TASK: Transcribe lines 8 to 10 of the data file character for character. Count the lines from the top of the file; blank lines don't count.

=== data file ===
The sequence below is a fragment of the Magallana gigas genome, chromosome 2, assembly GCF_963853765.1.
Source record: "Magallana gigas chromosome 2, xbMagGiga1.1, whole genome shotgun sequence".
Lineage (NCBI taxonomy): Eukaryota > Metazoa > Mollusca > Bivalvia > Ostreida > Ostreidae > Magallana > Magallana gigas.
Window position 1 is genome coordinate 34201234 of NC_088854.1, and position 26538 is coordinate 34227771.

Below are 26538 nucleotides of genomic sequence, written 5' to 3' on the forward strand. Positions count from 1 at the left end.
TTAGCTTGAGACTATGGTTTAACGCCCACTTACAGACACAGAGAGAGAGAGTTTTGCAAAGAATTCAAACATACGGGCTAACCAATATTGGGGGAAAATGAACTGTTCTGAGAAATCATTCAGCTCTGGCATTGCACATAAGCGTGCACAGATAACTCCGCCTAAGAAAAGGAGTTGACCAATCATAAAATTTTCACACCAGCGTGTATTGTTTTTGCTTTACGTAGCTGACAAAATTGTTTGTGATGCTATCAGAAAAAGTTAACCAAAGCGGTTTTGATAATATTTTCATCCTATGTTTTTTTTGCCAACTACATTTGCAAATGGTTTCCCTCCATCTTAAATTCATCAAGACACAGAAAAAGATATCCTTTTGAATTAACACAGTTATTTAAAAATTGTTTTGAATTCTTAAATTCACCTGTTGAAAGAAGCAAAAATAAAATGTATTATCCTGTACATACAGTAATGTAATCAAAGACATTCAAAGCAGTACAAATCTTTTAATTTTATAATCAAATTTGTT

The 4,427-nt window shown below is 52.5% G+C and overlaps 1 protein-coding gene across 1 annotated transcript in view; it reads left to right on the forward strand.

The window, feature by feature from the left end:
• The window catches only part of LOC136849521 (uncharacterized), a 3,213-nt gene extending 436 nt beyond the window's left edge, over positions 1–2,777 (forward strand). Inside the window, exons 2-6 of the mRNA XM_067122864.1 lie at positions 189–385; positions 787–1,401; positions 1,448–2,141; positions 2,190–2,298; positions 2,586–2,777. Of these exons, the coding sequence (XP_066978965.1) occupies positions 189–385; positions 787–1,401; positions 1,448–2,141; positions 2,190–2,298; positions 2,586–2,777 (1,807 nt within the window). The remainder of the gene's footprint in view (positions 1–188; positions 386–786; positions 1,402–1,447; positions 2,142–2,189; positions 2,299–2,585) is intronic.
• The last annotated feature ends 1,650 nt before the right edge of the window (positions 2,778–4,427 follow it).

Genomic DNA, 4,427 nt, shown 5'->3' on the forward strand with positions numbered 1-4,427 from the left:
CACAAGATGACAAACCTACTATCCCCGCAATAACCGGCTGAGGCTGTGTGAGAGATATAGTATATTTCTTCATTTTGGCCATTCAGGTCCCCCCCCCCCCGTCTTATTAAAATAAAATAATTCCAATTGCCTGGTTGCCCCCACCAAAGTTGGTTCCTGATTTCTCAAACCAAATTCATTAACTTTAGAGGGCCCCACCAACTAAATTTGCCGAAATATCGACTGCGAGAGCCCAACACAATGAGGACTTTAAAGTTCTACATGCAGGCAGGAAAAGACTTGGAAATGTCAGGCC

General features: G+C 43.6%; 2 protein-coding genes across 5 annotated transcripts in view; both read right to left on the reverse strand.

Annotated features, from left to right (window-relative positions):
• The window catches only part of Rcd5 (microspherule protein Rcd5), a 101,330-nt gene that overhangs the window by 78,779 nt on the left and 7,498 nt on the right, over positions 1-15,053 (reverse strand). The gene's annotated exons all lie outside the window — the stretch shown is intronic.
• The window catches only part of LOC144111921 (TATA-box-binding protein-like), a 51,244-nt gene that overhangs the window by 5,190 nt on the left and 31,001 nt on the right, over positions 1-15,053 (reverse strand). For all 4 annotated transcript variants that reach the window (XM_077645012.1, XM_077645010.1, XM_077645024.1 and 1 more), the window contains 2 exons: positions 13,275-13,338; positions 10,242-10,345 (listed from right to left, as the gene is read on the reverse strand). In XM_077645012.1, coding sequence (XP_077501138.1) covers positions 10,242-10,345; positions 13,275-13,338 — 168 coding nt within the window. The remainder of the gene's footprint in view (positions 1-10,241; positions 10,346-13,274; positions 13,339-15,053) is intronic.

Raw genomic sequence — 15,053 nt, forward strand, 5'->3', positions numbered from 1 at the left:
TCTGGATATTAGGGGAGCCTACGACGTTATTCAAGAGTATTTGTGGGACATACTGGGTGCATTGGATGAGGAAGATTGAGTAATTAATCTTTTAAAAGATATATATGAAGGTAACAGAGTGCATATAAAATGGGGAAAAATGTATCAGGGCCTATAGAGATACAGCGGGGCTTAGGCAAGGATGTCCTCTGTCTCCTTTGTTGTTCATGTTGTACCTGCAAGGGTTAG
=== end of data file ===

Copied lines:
The window, feature by feature from the left end:
• The window catches only part of LOC136849521 (uncharacterized), a 3,213-nt gene extending 436 nt beyond the window's left edge, over positions 1–2,777 (forward strand). Inside the window, exons 2-6 of the mRNA XM_067122864.1 lie at positions 189–385; positions 787–1,401; positions 1,448–2,141; positions 2,190–2,298; positions 2,586–2,777. Of these exons, the coding sequence (XP_066978965.1) occupies positions 189–385; positions 787–1,401; positions 1,448–2,141; positions 2,190–2,298; positions 2,586–2,777 (1,807 nt within the window). The remainder of the gene's footprint in view (positions 1–188; positions 386–786; positions 1,402–1,447; positions 2,142–2,189; positions 2,299–2,585) is intronic.
• The last annotated feature ends 1,650 nt before the right edge of the window (positions 2,778–4,427 follow it).